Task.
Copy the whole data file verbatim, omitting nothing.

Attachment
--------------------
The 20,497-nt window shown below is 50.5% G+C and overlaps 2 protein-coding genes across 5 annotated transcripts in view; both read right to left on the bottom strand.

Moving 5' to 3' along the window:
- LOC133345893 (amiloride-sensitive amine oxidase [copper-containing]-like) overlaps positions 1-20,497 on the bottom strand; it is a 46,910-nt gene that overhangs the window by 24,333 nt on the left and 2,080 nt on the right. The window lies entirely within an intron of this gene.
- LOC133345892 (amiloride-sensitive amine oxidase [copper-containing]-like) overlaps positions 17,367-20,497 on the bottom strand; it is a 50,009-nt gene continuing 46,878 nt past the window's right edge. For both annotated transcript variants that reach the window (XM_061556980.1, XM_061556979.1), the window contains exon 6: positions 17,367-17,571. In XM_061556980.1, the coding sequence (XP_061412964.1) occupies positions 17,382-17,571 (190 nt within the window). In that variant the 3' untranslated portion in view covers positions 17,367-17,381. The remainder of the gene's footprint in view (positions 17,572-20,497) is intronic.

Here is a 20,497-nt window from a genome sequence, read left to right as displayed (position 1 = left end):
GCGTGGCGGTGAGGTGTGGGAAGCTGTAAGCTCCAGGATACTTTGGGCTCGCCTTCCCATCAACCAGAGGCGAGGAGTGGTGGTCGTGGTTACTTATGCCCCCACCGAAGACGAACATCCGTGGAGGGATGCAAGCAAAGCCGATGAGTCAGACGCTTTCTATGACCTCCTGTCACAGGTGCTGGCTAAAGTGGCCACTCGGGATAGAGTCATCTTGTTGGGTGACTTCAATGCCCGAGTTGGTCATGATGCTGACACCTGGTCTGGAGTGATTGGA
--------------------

The 20,497-nt window shown below is 50.5% G+C and overlaps 2 protein-coding genes across 5 annotated transcripts in view; both read right to left on the bottom strand.

Moving 5' to 3' along the window:
- LOC133345893 (amiloride-sensitive amine oxidase [copper-containing]-like) overlaps positions 1-20,497 on the bottom strand; it is a 46,910-nt gene that overhangs the window by 24,333 nt on the left and 2,080 nt on the right. The window lies entirely within an intron of this gene.
- LOC133345892 (amiloride-sensitive amine oxidase [copper-containing]-like) overlaps positions 17,367-20,497 on the bottom strand; it is a 50,009-nt gene continuing 46,878 nt past the window's right edge. For both annotated transcript variants that reach the window (XM_061556980.1, XM_061556979.1), the window contains exon 6: positions 17,367-17,571. In XM_061556980.1, the coding sequence (XP_061412964.1) occupies positions 17,382-17,571 (190 nt within the window). In that variant the 3' untranslated portion in view covers positions 17,367-17,381. The remainder of the gene's footprint in view (positions 17,572-20,497) is intronic.

Here is a 20,497-nt window from a genome sequence, read left to right as displayed (position 1 = left end):
GCGTGGCGGTGAGGTGTGGGAAGCTGTAAGCTCCAGGATACTTTGGGCTCGCCTTCCCATCAACCAGAGGCGAGGAGTGGTGGTCGTGGTTACTTATGCCCCCACCGAAGACGAACATCCGTGGAGGGATGCAAGCAAAGCCGATGAGTCAGACGCTTTCTATGACCTCCTGTCACAGGTGCTGGCTAAAGTGGCCACTCGGGATAGAGTCATCTTGTTGGGTGACTTCAATGCCCGAGTTGGTCATGATGCTGACACCTGGTCTGGAGTGATTGGA